A third interesting finding is that for one crop in particular, “patents seem to play a much more prevalent role”.8  That crop is corn and the statistics show that 675 utility patents have been granted for corn.9  This is a tremendous number when it is compared to the only 242 varieties of corn that were commercially available in 2004 (i.e. 279%).    The authors of the paper examine corn’s story in some detail but are ultimately unable to come to a conclusion on how much of an impact the patent system has had on innovation in the “corn field”.  On the one hand, it is possible that innovations in corn are like those in pharmaceuticals, which are very expensive to produce and likely would not be produced without the patent system and its promise of a limited monopoly.  On the other hand, it may be that corn is being patented for defensive reasons (i.e. to protect an ability to seek “rent”) and that the patent system is not stimulating innovation.  The authors cannot conclude one way or another and end by saying that more evidence is needed before truly knowing how the patent system has influenced the complex corn market.

In summary, the research paper by Paul J. Heald and Susannah Chapman is a focused examination of the patent system in the field of vegetable crops.  Their research indicates that the patent system has neither adversely impacted nor significantly increased crop diversity.  Those of us who have followed the research of policy rationales for the patent system will not be surprised by the findings.  Papers and studies have arrived at similar conclusions for over 50 years.  For example, the authoritative study of Professor Fritz Machlup for the US Congress back in 1958 stated, “none of the empirical evidence at our disposal and none of the theoretical arguments either confirms or confutes the belief that the patent system has promoted the progress of the technical arts and the productivity of the economy”.10 The patent system is not a panacea that will result in a flood of innovation.  If it was, we would probably be concerned for different reasons (i.e. is the bargain between state and inventor too good) but that is a topic for another post or paper.  Although Head and Chapman state that patents play “no significant role” in vegetable crop innovation, I suggest that the role is not insignificant.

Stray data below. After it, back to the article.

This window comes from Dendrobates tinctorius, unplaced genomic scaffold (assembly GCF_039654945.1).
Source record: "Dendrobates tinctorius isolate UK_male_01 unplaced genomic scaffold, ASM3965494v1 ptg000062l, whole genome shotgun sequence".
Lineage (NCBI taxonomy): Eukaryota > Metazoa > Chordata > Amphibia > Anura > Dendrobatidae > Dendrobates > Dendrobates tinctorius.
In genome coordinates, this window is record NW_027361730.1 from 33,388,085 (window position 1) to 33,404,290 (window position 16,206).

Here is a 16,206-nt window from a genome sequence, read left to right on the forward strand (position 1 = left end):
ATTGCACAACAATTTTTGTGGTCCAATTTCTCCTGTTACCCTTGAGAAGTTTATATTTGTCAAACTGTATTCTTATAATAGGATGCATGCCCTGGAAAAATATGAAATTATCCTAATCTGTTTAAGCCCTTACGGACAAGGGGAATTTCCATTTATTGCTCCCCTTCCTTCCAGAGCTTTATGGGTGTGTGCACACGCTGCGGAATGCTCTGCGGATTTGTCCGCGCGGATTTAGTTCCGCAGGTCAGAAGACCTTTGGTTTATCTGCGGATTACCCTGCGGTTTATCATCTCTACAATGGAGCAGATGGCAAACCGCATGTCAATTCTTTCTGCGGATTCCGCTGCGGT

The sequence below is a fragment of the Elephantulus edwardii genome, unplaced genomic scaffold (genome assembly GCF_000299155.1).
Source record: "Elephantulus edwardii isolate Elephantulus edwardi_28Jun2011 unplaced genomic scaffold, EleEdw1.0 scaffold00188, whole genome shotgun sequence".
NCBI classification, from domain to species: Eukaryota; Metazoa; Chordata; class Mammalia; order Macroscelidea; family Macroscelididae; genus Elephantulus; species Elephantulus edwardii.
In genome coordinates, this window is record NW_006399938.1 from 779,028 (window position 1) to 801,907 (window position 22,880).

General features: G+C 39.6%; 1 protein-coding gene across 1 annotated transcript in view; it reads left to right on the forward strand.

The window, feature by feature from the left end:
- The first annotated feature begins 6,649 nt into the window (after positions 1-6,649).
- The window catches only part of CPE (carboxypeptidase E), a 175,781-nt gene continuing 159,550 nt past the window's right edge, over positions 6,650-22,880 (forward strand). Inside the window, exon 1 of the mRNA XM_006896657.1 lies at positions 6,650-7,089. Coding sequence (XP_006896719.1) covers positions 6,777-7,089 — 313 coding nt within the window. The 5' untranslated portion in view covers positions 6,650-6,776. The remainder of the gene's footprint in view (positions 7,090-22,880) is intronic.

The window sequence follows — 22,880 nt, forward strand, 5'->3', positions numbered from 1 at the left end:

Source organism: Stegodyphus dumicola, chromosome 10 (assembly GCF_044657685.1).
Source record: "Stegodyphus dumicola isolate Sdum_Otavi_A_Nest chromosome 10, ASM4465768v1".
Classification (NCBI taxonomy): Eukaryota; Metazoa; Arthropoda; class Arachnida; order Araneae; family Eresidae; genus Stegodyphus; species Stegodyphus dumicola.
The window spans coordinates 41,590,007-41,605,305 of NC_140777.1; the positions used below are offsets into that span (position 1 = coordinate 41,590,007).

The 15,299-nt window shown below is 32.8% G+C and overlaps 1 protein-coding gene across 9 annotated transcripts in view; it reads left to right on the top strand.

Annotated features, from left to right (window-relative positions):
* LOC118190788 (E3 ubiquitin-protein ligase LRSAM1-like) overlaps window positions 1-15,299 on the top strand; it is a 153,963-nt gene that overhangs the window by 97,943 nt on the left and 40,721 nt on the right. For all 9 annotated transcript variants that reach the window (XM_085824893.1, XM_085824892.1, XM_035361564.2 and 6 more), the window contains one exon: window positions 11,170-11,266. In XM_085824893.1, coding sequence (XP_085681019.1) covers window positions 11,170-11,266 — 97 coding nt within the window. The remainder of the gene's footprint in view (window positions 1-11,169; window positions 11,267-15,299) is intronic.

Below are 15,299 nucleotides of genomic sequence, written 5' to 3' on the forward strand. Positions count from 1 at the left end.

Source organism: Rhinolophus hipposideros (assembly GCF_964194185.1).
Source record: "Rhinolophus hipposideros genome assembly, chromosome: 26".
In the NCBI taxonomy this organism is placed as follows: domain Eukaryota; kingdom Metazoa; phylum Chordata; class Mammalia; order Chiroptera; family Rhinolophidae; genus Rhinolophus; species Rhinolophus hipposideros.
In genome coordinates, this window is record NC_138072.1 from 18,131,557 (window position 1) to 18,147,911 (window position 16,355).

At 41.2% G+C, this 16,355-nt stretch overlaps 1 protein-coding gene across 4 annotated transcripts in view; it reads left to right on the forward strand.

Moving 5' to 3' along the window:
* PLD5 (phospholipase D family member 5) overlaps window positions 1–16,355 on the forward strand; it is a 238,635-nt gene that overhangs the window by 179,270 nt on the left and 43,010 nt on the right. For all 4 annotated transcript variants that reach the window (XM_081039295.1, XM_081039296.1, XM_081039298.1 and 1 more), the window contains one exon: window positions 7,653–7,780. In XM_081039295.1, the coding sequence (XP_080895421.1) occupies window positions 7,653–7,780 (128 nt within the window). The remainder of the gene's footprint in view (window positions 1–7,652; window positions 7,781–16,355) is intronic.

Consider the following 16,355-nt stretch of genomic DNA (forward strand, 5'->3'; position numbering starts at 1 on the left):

1 Heald, Paul J. and Chapman, Susannah, “Veggie Tales: Pernicious Myths About Patents, Innovation, and Crop Diversity in the Twentieth Century” (September 16, 2011), Illinois Program in Law, Behavior and Social Science Paper No. LBSS11-34; Illinois Public Law Research Paper No. 11-03. Available online at SSRN: <>.
2 Ibid, at 6-7.
3 Ibid, at 2.
4 See 35 U.S.C. § 161 et seq., which provided a patent right in the invention or discovery and asexual reproduction of any new variety of plant; 7 U.S.C. § 2321 et seq. conferred protection on new and distinctive sexually reproduced plants; Ex parte Hibberd, 277 U.S.P.Q. 443 (1985) held that plants were within the meaning of
“manufacture” or “composition of matter” and therefore capable of receiving utility patents.
5 Supra note 1 at 35.
6 Supra note 1 at 26.
7 Supra note 1 at 36.
8 Supra note 1 at 49.
9 Supra note 5.
10 Fritz Machlup, U.S. Senate Subcommittee On Patents, Trademarks & Copyrights, An Economic Review of the Patent System, 85th Cong., 2nd Session, 1958, Study No. 15 at 79, Available online at Mises Institute: <>.